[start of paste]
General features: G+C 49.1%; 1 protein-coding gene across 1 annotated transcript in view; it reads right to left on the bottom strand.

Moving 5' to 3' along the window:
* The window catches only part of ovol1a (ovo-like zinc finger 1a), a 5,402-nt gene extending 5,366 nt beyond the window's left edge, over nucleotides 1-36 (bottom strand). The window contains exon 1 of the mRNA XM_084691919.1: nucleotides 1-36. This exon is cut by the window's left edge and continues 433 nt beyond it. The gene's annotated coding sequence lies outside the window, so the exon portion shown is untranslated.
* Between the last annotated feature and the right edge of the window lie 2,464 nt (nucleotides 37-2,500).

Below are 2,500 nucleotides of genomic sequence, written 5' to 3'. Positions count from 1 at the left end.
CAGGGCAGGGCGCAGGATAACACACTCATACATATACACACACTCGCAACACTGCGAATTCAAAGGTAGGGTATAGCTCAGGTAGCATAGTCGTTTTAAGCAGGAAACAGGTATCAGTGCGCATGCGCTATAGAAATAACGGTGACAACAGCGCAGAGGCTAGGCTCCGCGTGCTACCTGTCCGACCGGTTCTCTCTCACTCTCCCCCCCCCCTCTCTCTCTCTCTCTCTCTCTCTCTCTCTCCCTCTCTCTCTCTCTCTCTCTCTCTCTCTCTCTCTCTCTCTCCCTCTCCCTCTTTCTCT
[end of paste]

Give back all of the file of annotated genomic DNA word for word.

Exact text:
General features: G+C 49.1%; 1 protein-coding gene across 1 annotated transcript in view; it reads right to left on the bottom strand.

Moving 5' to 3' along the window:
* The window catches only part of ovol1a (ovo-like zinc finger 1a), a 5,402-nt gene extending 5,366 nt beyond the window's left edge, over nucleotides 1-36 (bottom strand). The window contains exon 1 of the mRNA XM_084691919.1: nucleotides 1-36. This exon is cut by the window's left edge and continues 433 nt beyond it. The gene's annotated coding sequence lies outside the window, so the exon portion shown is untranslated.
* Between the last annotated feature and the right edge of the window lie 2,464 nt (nucleotides 37-2,500).

Below are 2,500 nucleotides of genomic sequence, written 5' to 3'. Positions count from 1 at the left end.
CAGGGCAGGGCGCAGGATAACACACTCATACATATACACACACTCGCAACACTGCGAATTCAAAGGTAGGGTATAGCTCAGGTAGCATAGTCGTTTTAAGCAGGAAACAGGTATCAGTGCGCATGCGCTATAGAAATAACGGTGACAACAGCGCAGAGGCTAGGCTCCGCGTGCTACCTGTCCGACCGGTTCTCTCTCACTCTCCCCCCCCCCTCTCTCTCTCTCTCTCTCTCTCTCTCTCTCCCTCTCTCTCTCTCTCTCTCTCTCTCTCTCTCTCTCTCTCTCCCTCTCCCTCTTTCTCT